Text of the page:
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Paper Highlights How Taxpayers Can Game Proposed Tax Legislation

Posted on Dec. 11, 2017

A group of mostly law school academics and one partner at a large law firm has written an important article highlighting some major problems with the current tax legislation. Here is the abstract from The Games They Will Play: Tax Games, Roadblocks, and Glitches Under the New Legislation

This report describes various tax games, roadblocks, and glitches in the tax legislation currently before Congress. The complex rules proposed in the House and Senate bills will allow new tax games and planning opportunities for well-advised taxpayers, which will result in unanticipated consequences and costs. These costs may not currently be fully reflected in official estimates already showing the bills adding over $1 trillion to the deficit in the coming decade. Other proposed changes will encounter legal roadblocks that will jeopardize critical elements of the legislation. Finally, in other cases, technical glitches in the legislation may improperly and haphazardly penalize or benefit individual and corporate taxpayers. This report highlights particular areas of concern that have been identified by a number of leading tax academics, practitioners, and analysts.

We have previously posted on the House and Senate versions of tax legislation, though have noted that for the most part the proposed legislation does not have many provisions that directly address tax procedure or tax administration.

I recommend this paper to our readers. It invariably follows that whenever there is tax legislation some very smart people consider ways to exploit the legislation’s ambiguities. For years, Congress, the IRS/Treasury and the courts are left to legislate, administer and adjudicate around the uncertainty.

Yet as the authors describe in this paper, the proposed Senate and House legislation presents gaming opportunities of a different scale. Consider two of the key domestic provisions, the lowering of rates on C Corps and the preferential treatment of passthrough entities. As the paper discusses, in the absence of major changes, or broad anti-abuse provisions that require an engaged and funded IRS, there are likely to be gaming and planning opportunities spinning off this that will keep the tax advice business fully employed.

For those who do not have the time to read the paper take a look at the Twitter feed of Tax Notes regular Martin Sullivan, who neatly summarizes the paper in a series of tweets (I list the first seven of these; his twitter feed has a bunch more):

  • “Tax Games” Paper warning to Congress #1: Malpractice for advisors not to advise clients to use of C corps as shelter so interest otherwise taxed at up to 43.4% will be taxed at 20% under new bill
  • “Tax Games” Paper warning to Congress #2: Malpractice for advisors not to advise clients to use of C corps as shelter so tax on dividends otherwise taxed at up to 23.8% will be taxed at 10% under new bill
  • “Tax Games” Paper warning to Congress #3: Employees (presumably wealthy, who do not need immediate cash) can become C corps and instead of getting salaries taxed at regular rates can pay 20% tax now and defer or completely eliminate tax on distribution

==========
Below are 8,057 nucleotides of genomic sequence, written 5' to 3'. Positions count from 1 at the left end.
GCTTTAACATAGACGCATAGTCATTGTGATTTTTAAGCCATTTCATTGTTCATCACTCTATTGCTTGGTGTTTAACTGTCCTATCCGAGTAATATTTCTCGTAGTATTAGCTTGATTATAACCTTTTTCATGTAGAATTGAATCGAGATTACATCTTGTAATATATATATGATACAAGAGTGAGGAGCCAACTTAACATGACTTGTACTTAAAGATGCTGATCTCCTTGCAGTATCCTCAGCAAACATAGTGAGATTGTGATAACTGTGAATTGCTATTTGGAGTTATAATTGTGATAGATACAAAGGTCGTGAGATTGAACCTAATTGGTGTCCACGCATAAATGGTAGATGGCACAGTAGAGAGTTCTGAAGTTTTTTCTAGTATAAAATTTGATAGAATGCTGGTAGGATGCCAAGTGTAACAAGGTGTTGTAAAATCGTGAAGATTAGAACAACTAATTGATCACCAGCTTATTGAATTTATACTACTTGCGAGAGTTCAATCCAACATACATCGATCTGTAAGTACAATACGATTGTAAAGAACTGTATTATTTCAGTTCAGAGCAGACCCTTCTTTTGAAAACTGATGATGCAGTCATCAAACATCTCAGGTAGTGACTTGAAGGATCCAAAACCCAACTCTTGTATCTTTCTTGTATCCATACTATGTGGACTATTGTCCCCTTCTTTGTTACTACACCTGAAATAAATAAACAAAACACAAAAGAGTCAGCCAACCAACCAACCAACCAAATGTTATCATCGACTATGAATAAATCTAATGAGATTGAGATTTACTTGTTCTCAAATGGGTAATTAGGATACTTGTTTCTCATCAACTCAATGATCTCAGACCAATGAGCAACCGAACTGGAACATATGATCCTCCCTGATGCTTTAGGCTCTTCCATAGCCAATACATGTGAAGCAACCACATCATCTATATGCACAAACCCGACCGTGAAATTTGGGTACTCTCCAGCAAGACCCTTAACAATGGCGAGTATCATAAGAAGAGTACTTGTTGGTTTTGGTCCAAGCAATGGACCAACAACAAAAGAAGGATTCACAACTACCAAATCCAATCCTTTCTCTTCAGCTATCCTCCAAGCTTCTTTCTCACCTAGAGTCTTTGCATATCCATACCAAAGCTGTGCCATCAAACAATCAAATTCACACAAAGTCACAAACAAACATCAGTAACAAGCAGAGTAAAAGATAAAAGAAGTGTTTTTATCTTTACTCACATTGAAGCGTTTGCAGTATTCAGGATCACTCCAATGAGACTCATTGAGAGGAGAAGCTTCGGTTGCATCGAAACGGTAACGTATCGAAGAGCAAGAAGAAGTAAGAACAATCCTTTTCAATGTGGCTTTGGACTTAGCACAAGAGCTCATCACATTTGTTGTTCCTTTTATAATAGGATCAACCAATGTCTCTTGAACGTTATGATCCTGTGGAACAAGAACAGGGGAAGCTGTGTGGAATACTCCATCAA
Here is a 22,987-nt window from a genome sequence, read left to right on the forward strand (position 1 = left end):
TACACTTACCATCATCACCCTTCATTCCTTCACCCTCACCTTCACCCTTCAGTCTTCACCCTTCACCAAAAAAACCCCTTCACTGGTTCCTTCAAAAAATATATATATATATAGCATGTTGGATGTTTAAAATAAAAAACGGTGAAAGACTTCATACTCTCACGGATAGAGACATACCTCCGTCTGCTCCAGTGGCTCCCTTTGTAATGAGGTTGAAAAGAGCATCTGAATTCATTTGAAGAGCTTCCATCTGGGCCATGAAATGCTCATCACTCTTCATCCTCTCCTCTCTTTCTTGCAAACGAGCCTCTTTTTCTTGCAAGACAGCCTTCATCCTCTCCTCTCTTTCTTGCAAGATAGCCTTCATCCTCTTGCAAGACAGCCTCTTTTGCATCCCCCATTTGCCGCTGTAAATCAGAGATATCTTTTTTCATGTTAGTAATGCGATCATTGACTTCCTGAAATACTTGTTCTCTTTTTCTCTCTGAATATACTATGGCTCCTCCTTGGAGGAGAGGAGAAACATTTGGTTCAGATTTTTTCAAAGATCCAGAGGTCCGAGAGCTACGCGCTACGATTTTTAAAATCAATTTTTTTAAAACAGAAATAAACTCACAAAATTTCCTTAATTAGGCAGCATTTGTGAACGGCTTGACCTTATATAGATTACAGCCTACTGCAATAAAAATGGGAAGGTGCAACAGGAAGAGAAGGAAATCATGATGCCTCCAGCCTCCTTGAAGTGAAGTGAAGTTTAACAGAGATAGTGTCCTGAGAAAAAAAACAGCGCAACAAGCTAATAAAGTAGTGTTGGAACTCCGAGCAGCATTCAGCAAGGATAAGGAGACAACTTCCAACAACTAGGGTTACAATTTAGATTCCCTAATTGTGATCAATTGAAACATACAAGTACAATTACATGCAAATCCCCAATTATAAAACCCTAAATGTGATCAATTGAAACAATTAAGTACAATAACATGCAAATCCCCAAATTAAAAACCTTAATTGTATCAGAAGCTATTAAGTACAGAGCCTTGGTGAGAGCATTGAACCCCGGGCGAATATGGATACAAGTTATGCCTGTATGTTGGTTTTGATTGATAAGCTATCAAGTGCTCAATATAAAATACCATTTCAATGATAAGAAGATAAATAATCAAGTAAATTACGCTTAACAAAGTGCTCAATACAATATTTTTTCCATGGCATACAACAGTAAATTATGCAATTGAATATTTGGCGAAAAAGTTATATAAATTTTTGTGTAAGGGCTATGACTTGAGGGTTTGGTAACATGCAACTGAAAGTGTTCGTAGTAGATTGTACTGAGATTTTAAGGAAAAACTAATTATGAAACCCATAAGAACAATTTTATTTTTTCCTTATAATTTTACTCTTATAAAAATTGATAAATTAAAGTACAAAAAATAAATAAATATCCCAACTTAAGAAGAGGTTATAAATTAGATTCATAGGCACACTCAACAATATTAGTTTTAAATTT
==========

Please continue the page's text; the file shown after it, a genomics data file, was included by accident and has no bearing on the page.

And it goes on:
• “Tax Games” Paper warning to Congress #4: Active business owners of C Corps can minimize taxes by paying themselves low salaries. Determining “reasonable compensation” is a judgment call fraught with controversy.
  • “Tax Games” Paper warning to Congress #5: Taxpayer can put C corp in Roth IRA and, if payouts delayed to retirement, only pay total of 20% tax on C corp income.
  • “Tax Games” Paper warning to Congress #6: Employees at service firms can form own partnerships and charge for services in lieu of salary. Then they receive 23 percent deduction (in Senate bill) on fees for service instead of paying full freight on wages.
  • “Tax Games” Paper warning to Congress #7: Limits on doctors and lawyers and such qualifying for passthrough benefits can be avoided by splitting business into unqualified professional business and qualified business that provides services

Many of the House and Senate provisions will likely allow the well-advised to game the system. Less sophisticated employee/taxpayers will be left behind. The result will be more pressure on IRS/Treasury and the courts to police abuses and attempt to figure out who is on the right side of Congress’ largesse. So, while the proposed legislation may not have in the traditional sense many tax procedure and administration provisions it will, if enacted, be the most significant legislative development relating to tax administration for decades to come.

UPDATE: To see Martins Sullivan’s summary of the paper see here

Authors of Tax Games paper:

Reuven S. Avi-Yonah  University of Michigan Law School

Lily L. Batchelder New York University School of Law

J. Clifton Fleming Jr. Brigham Young University – J. Reuben Clark Law School

David Gamage  Indiana University Maurer School of Law

Ari D. Glogower Ohio State University (OSU) – Michael E. Moritz College of Law

Daniel Jacob Hemel  University of Chicago – Law School

David Kamin  New York University School of Law

Mitchell Kane  New York University

Rebecca M. Kysar  Brooklyn Law School; Fordham University School of Law

David S. Miller  Proskauer Rose LLP

Darien Shanske  University of California, Davis – School of Law

Daniel Shaviro  New York University School of Law

Manoj Viswanathan  University of California Hastings College of the Law

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